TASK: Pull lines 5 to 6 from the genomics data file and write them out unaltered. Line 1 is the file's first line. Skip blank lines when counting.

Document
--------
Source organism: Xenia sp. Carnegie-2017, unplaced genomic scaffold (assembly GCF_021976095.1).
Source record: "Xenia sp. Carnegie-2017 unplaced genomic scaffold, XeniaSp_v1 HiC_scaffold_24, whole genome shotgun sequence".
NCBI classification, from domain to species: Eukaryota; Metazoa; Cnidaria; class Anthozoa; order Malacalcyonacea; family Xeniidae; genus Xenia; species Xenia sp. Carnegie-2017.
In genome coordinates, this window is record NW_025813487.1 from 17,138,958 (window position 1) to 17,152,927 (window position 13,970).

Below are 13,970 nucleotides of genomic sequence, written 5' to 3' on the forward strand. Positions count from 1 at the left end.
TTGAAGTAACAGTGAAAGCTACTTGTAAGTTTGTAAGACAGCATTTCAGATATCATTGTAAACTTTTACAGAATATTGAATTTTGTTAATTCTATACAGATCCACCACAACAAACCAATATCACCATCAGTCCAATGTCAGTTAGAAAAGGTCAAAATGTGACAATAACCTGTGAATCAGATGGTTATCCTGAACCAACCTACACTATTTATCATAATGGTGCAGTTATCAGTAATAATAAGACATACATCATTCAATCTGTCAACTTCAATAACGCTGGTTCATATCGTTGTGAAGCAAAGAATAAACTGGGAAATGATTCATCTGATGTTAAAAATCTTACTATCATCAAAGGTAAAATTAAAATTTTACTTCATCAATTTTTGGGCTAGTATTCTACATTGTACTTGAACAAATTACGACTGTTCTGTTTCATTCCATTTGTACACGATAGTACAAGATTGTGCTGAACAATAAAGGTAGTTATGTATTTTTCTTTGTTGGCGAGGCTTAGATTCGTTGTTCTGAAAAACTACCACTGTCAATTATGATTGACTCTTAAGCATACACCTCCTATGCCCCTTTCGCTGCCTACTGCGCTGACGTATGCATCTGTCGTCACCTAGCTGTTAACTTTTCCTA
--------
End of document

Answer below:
Below are 13,970 nucleotides of genomic sequence, written 5' to 3' on the forward strand. Positions count from 1 at the left end.
TTGAAGTAACAGTGAAAGCTACTTGTAAGTTTGTAAGACAGCATTTCAGATATCATTGTAAACTTTTACAGAATATTGAATTTTGTTAATTCTATACAGATCCACCACAACAAACCAATATCACCATCAGTCCAATGTCAGTTAGAAAAGGTCAAAATGTGACAATAACCTGTGAATCAGATGGTTATCCTGAACCAACCTACACTATTTATCATAATGGTGCAGTTATCAGTAATAATAAGACATACATCATTCAATCTGTCAACTTCAATAACGCTGGTTCATATCGTTGTGAAGCAAAGAATAAACTGGGAAATGATTCATCTGATGTTAAAAATCTTACTATCATCAAAGGTAAAATTAAAATTTTACTTCATCAATTTTTGGGCTAGTATTCTACATTGTACTTGAACAAATTACGACTGTTCTGTTTCATTCCATTTGTACACGATAGTACAAGATTGTGCTGAACAATAAAGGTAGTTATGTATTTTTCTTTGTTGGCGAGGCTTAGATTCGTTGTTCTGAAAAACTACCACTGTCAATTATGATTGACTCTTAAGCATACACCTCCTATGCCCCTTTCGCTGCCTACTGCGCTGACGTATGCATCTGTCGTCACCTAGCTGTTAACTTTTCCTA